The government’s programme to tackle race inequality in the mental health system has had limited impact on the ground and has become a barrier to real change, campaigners have warned.
The government said last week that one of the reasons it would carry out a race equality impact assessment only on its proposed amendments to the Mental Health Act 1983, rather than on the whole amended act, was that its Delivering Race Equality (DRE) programme was already taking action on the 1983 act generally.
But academic and former psychiatrist Suman Fernando said the programme, a five-year plan launched last year to tackle discrimination in mental health services, was becoming a “barrier to change, rather than helping change” if the government was using it to justify not carrying out a full race assessment.
Fernando, honorary senior lecturer in mental health at the University of Kent, said DRE had promised a system change but was not backed by sufficient political muscle.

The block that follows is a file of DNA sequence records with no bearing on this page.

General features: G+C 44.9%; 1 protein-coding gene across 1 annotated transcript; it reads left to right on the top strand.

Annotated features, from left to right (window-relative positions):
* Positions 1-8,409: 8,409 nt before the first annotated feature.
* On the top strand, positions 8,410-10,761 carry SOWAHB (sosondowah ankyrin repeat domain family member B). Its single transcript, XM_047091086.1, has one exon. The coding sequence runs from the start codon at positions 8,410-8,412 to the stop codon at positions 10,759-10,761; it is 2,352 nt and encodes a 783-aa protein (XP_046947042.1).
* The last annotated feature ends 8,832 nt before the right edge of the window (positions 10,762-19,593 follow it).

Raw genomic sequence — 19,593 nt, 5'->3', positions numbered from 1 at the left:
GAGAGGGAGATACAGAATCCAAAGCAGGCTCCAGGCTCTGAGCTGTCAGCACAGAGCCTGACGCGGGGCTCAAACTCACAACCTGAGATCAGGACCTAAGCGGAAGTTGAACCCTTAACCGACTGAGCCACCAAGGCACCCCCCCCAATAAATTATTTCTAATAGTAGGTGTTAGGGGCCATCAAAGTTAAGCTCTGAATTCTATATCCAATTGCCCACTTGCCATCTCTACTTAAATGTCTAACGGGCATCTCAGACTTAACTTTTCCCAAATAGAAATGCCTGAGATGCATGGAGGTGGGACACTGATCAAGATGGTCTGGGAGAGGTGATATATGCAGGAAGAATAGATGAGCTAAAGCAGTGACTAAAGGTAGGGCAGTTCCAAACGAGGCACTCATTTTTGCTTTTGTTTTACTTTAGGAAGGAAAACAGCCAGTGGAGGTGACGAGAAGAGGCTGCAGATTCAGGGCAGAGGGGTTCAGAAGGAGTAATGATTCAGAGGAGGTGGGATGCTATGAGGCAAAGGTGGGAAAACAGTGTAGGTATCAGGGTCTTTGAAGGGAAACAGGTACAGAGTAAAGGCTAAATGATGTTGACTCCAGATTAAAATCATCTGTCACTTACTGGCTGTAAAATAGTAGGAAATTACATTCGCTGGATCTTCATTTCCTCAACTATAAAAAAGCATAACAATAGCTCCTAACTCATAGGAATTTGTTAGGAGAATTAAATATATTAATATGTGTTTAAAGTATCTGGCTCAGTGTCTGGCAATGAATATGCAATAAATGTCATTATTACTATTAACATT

And, because the funding for DRE was not ring-fenced, community development workers who were meant to do much of the practical work were often recruited internally and given their responsibilities in addition to existing jobs.
Sashi Sashidharan, a professor at the Warwick University Centre for Ethnicity and Mental Health, said DRE was having “absolutely no impact”.
Sashidharan, who sat on the inquiry into the death of David Bennett, which preceded DRE, said the programme was about “warm words” rather than any specific actions to change practice.
But Marcel Vige, development manager of charity Mind’s Diverse Minds unit, said DRE was “extremely positive in its intention” and would produce some benefits, but pointed out that it would only last five years.
A DH spokesperson said the government “never expected everything to be made right in the first year” but claimed good progress was being made.